Mecca: According to Press TV, many of those who survived the crush on September 24 in Mina, located outside Mecca, blame Saudi authorities’ mismanagement and the slow pace of rescue efforts for the deadly incident.
“It was quite obvious that there was mismanagement on the part of Hajj organizers. It is not logical to let people walk in opposite directions in the same corridor,” an African pilgrim said, referring to reports that the Saudi authorities had blocked a road to Jamarat, forcing the pilgrims who had completed the ritual to return on the same route.
“Saudi police and aid workers didn’t even look at us. Many were alive for four or five hours, but help came too little and they died,” an Iranian woman said.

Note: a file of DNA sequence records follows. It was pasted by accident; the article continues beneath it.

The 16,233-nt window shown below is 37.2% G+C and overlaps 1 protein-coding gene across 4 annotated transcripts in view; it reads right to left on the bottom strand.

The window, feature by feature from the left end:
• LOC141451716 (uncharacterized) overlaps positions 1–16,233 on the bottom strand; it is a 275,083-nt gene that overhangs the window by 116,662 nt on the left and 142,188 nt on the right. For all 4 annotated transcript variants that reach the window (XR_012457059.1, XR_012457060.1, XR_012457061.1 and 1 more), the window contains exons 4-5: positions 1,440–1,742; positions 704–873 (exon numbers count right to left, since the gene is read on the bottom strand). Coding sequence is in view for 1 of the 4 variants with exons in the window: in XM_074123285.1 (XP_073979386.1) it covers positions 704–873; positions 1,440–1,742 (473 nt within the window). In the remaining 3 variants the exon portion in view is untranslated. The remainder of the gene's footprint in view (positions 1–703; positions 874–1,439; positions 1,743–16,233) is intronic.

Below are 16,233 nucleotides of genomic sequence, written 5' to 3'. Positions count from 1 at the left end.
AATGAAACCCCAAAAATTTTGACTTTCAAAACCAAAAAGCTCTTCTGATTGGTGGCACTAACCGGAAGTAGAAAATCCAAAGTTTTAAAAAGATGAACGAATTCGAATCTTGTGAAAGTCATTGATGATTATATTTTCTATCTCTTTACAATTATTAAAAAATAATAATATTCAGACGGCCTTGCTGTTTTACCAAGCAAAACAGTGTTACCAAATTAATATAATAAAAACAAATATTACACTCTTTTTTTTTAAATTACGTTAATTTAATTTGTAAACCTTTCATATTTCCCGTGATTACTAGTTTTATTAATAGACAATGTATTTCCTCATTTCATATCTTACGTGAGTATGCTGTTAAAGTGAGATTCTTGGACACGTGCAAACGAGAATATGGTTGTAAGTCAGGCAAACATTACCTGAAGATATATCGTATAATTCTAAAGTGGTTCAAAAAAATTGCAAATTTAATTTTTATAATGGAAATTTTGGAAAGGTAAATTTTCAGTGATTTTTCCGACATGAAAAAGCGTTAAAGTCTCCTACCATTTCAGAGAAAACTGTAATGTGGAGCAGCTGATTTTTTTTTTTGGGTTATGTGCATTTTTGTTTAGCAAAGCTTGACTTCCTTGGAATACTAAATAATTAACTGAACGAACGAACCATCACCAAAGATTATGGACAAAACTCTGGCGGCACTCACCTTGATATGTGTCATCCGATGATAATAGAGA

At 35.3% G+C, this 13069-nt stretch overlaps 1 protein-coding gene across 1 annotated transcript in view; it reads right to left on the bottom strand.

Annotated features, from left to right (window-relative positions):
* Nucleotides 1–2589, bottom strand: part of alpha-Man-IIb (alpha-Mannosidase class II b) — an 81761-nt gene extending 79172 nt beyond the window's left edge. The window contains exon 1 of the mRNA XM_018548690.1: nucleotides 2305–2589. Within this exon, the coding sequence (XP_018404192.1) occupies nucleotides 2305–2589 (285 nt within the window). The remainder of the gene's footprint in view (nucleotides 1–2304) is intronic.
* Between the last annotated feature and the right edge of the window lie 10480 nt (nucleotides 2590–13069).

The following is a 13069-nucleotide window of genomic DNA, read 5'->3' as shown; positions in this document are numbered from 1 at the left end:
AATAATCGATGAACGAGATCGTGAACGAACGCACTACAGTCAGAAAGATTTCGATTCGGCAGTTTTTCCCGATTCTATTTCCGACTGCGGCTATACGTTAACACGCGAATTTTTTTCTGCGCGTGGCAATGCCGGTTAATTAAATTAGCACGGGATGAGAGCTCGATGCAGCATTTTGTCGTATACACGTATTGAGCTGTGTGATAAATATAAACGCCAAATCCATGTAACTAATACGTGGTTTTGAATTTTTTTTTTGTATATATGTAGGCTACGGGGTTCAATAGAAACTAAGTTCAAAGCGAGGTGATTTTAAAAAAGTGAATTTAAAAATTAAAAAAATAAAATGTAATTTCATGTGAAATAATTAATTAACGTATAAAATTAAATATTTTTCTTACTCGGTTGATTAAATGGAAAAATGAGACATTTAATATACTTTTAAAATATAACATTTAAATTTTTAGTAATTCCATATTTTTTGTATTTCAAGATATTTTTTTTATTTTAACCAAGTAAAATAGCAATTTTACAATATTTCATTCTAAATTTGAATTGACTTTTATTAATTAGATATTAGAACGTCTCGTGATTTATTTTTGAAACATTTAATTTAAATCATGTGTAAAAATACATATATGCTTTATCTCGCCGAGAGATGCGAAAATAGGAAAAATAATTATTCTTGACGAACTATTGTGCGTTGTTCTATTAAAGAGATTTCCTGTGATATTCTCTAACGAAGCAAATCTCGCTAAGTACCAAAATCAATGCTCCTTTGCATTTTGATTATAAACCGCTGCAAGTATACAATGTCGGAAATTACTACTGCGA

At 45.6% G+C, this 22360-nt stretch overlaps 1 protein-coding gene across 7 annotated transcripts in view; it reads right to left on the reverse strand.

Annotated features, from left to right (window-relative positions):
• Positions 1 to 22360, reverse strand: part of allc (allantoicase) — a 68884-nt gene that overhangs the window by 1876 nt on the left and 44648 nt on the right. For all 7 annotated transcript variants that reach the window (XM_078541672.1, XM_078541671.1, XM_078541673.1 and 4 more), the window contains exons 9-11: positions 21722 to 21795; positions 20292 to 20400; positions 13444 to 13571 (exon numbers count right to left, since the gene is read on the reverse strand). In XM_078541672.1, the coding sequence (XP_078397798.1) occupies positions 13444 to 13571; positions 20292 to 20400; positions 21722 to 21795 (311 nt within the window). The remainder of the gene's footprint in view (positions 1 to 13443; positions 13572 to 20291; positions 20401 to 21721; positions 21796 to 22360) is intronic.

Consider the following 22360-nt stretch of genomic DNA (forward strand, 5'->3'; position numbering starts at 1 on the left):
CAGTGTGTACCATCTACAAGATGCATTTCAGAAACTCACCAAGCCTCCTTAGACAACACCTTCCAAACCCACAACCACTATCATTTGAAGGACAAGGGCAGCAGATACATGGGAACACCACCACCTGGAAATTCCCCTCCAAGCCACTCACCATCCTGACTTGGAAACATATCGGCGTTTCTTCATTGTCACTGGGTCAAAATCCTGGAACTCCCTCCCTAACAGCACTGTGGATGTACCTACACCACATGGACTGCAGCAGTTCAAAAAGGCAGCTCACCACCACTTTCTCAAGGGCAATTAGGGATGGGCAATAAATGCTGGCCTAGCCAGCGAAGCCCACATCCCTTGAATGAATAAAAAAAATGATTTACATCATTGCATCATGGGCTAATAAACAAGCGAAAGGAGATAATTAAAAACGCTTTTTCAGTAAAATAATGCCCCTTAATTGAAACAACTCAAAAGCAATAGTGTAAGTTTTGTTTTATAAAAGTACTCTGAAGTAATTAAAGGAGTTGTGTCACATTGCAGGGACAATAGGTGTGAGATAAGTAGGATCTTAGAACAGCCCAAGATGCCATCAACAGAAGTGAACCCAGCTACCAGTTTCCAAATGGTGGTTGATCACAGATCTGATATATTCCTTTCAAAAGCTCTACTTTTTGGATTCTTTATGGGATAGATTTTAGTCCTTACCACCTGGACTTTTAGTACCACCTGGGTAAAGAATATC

Other survivors accused Saudi police of being selective in rescuing the pilgrims.
“I was weak and numb but could hear that they were asking about my nationality. I couldn’t even answer. I saw some dead Iranian pilgrims right before me and Saudi forces who were saying ‘Let them die if they are Iranians.’ There were five layers of bodies compiled on each other; some were alive among them,” said one.
“The pressure of the crowd was immense. I couldn’t breathe. I fell under people’s feet twice but my friends pulled me out. I saw death with my eyes,” a young Iranian said.
According to Saudi Arabia’s Health Ministry, the death toll from the incident stands at nearly 770. However, Head of Iran’s Hajj and Pilgrimage Organization Saeed Ohadi says the disaster has killed around 2,000 pilgrims.
The incident, as well as a crane collapse earlier this month which killed more than 100 people, has called into question the capability of the Saudi authorities to manage the annual Hajj pilgrimage.